To him, that “C” signifies more than being the captain of the CSU hockey team.
“I’m definitely very humble to wear that thing on my chest, it means the world to me,” Jenkins said. “It represents that I get the chance to lead these boys into battle, and that’s what I look forward to every weekend.”
However, the role of captain isn’t a new experience for Jenkins. This season will be his second year as the skip after first obtaining it his junior year.
“He made an impact immediately, as soon as he came in. He’s a good hard worker and put the puck in the net for us lots his first year and progressed from there,” CSU coach Kelly Newton said. “It’s a good example of what we can do to attract good hockey players to put on a Ram jersey for their school.”
Jenkins has laced up his skates a countless number of times, but his passion for the game was ignited long before he ever got the chance to hit the ice. 2012 marks the 18th year that hockey has been a major part of his life.
“I must have been four or five, just a wee tyke. Growing up, the kid across the street, who was six years older than me, played hockey. I got all his hand-me-down equipment that was five sizes too big,” Jenkins said. “I was out there playing with him in ski gloves without a clue— all I knew is that I wanted to play hockey.”
Those neighborhood experiences have led him to playing the game he loves in multiple locations that include: Aspen, Denver, Indiana, Vancouver and Alaska before finally planting some roots here in Fort Collins.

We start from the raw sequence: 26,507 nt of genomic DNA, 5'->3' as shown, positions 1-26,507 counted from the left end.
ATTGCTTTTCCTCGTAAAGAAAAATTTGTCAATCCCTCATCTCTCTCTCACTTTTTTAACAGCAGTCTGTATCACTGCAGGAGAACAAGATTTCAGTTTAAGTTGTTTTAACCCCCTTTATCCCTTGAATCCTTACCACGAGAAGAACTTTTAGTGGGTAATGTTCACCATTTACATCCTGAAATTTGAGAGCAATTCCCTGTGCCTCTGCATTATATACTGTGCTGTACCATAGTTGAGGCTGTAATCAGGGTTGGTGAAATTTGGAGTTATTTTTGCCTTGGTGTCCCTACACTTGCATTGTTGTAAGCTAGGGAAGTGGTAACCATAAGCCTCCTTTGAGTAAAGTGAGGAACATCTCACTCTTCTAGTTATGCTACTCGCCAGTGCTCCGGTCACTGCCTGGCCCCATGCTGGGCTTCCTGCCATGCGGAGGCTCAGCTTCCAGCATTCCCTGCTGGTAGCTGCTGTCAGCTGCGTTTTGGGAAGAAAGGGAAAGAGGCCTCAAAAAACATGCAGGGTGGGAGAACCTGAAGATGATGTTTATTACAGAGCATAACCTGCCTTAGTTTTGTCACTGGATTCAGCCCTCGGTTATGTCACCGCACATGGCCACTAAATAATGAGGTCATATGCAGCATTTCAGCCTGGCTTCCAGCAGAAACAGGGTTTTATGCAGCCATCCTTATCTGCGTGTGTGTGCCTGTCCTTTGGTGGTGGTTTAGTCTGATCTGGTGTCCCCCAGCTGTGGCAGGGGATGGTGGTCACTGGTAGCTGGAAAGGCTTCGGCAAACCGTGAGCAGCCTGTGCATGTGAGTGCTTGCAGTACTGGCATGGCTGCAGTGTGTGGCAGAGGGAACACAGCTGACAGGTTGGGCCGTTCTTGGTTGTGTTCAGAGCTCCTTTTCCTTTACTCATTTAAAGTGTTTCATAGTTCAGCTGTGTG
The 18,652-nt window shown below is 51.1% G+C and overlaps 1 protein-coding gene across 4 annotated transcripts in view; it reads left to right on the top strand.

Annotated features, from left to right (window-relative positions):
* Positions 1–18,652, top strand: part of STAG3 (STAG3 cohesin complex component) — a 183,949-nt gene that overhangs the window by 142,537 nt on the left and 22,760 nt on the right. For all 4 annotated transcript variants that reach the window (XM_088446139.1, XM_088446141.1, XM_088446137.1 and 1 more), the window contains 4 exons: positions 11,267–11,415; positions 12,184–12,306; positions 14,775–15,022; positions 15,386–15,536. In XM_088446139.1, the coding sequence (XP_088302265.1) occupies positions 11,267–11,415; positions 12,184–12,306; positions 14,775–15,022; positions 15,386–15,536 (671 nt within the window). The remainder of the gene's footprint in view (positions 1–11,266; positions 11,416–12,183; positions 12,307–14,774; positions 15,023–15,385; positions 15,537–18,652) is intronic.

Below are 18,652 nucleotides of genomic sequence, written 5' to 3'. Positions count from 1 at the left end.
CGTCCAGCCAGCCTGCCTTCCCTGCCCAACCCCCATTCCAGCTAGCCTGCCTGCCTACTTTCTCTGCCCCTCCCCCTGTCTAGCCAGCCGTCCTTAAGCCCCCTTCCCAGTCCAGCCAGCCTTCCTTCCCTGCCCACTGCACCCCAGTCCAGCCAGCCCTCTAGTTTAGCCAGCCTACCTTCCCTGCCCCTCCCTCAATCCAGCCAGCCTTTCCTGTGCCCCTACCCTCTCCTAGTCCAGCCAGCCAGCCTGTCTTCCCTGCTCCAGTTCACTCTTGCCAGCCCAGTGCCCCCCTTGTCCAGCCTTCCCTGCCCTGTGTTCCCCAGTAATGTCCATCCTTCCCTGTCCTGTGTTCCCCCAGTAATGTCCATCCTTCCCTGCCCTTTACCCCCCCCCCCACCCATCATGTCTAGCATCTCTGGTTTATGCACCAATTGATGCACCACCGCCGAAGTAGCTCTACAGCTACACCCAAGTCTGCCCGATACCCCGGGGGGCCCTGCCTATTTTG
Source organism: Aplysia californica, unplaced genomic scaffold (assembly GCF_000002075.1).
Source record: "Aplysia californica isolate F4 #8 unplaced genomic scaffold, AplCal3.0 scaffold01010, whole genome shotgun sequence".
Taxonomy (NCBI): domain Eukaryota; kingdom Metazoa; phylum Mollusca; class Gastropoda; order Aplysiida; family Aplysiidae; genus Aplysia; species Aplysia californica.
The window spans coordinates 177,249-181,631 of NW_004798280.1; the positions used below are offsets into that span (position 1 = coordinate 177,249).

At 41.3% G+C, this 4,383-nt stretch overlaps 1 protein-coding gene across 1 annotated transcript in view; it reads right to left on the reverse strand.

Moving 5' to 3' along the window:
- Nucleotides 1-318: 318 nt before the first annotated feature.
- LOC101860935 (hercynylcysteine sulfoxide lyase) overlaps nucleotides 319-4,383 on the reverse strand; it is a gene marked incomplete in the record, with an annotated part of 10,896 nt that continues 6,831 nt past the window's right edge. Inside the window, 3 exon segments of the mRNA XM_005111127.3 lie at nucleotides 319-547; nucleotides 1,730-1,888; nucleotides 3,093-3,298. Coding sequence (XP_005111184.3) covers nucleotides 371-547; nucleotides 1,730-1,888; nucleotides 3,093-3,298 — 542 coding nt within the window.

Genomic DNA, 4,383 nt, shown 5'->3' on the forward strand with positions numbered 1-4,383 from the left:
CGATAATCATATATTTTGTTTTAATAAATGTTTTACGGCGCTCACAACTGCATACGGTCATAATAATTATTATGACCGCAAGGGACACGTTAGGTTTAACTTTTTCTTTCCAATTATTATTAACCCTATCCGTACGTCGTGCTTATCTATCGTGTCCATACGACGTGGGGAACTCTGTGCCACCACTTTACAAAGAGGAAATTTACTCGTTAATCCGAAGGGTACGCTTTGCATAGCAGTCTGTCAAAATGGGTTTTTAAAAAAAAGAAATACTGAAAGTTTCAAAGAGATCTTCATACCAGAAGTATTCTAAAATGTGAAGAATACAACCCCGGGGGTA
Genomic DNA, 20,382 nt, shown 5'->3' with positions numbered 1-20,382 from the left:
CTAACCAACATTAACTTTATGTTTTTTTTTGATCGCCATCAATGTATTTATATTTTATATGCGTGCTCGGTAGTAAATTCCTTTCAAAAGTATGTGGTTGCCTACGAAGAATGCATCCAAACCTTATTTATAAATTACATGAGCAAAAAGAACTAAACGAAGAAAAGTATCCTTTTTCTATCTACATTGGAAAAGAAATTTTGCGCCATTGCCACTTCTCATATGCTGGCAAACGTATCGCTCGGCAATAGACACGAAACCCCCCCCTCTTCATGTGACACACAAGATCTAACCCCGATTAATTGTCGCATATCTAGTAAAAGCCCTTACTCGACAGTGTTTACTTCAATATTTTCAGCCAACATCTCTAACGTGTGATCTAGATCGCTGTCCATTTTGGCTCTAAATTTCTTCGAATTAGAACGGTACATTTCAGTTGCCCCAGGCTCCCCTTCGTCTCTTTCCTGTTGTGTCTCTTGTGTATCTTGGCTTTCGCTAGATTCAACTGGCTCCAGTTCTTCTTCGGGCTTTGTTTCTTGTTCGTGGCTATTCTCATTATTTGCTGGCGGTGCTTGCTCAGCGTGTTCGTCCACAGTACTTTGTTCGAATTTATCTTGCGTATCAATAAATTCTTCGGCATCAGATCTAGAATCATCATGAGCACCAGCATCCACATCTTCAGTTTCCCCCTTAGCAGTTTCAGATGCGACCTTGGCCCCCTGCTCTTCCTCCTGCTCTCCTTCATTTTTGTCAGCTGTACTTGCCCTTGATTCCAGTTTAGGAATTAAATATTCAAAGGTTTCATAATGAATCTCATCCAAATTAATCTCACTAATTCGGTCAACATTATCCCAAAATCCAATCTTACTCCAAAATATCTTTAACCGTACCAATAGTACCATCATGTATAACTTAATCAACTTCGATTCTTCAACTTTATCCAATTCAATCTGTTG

“He moved out when he was 16 and his experiences from it made him who he is now,” Jenkins’ sister Leighanne said. “I think it really made him grow up and mature more than other kids his age. He is more vocal and a much better leader now than he ever was before he left.”
Paul Jenkins’ life experiences have landed him wearing the No. 12 jersey for CSU, leading a squad of Ram hockey players that have every intention of accomplishing the ultimate goal they set when the season began.
“I’ve given my entire life to this sport up until now, it has defined me. I would love nothing more than to walk away on top and say that I won a national championship,” Jenkins said. “It’s still October and we’re at the bottom of the mountain and it’s a long climb to the top.”
For Jenkins and the nine other seniors on the roster, this is their last shot. However, intimidation is nowhere to be found in the CSU locker room. If anything, they’re using it to their advantage.
“Our senior players know this is their last hoorah before they enter the nine-to-five real world, so Jenkins keeps them motivated along with the sophomores and juniors who also smell the blood in the water,” Newton said. “I like our chances this year.”
Club Sports Beat Reporter Quentin Sickafoose can be reached at firstname.lastname@example.org.